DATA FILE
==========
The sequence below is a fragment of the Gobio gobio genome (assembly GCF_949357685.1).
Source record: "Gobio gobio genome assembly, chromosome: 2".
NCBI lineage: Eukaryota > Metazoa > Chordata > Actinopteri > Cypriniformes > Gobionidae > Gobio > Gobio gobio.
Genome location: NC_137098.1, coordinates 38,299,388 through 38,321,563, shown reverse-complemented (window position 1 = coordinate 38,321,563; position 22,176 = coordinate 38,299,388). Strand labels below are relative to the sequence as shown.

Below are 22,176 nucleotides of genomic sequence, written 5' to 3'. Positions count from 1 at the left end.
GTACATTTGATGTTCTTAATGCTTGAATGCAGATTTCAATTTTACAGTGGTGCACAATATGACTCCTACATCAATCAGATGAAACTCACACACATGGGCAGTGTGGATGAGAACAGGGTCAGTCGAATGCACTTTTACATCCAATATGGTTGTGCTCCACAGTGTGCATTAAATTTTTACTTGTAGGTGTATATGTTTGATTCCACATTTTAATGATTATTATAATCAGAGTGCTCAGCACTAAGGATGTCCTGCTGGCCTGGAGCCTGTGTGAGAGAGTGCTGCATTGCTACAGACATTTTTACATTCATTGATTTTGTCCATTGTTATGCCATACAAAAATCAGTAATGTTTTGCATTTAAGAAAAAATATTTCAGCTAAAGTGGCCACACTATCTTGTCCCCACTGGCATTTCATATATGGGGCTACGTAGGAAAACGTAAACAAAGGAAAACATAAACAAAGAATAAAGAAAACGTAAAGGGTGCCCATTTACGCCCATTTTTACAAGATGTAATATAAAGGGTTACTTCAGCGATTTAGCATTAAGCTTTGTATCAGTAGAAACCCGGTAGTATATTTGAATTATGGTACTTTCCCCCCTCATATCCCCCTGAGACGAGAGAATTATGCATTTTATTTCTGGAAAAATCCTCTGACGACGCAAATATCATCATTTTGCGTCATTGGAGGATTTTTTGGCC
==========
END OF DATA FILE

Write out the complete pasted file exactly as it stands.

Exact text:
The sequence below is a fragment of the Gobio gobio genome (assembly GCF_949357685.1).
Source record: "Gobio gobio genome assembly, chromosome: 2".
NCBI lineage: Eukaryota > Metazoa > Chordata > Actinopteri > Cypriniformes > Gobionidae > Gobio > Gobio gobio.
Genome location: NC_137098.1, coordinates 38,299,388 through 38,321,563, shown reverse-complemented (window position 1 = coordinate 38,321,563; position 22,176 = coordinate 38,299,388). Strand labels below are relative to the sequence as shown.

Below are 22,176 nucleotides of genomic sequence, written 5' to 3'. Positions count from 1 at the left end.
GTACATTTGATGTTCTTAATGCTTGAATGCAGATTTCAATTTTACAGTGGTGCACAATATGACTCCTACATCAATCAGATGAAACTCACACACATGGGCAGTGTGGATGAGAACAGGGTCAGTCGAATGCACTTTTACATCCAATATGGTTGTGCTCCACAGTGTGCATTAAATTTTTACTTGTAGGTGTATATGTTTGATTCCACATTTTAATGATTATTATAATCAGAGTGCTCAGCACTAAGGATGTCCTGCTGGCCTGGAGCCTGTGTGAGAGAGTGCTGCATTGCTACAGACATTTTTACATTCATTGATTTTGTCCATTGTTATGCCATACAAAAATCAGTAATGTTTTGCATTTAAGAAAAAATATTTCAGCTAAAGTGGCCACACTATCTTGTCCCCACTGGCATTTCATATATGGGGCTACGTAGGAAAACGTAAACAAAGGAAAACATAAACAAAGAATAAAGAAAACGTAAAGGGTGCCCATTTACGCCCATTTTTACAAGATGTAATATAAAGGGTTACTTCAGCGATTTAGCATTAAGCTTTGTATCAGTAGAAACCCGGTAGTATATTTGAATTATGGTACTTTCCCCCCTCATATCCCCCTGAGACGAGAGAATTATGCATTTTATTTCTGGAAAAATCCTCTGACGACGCAAATATCATCATTTTGCGTCATTGGAGGATTTTTTGGCC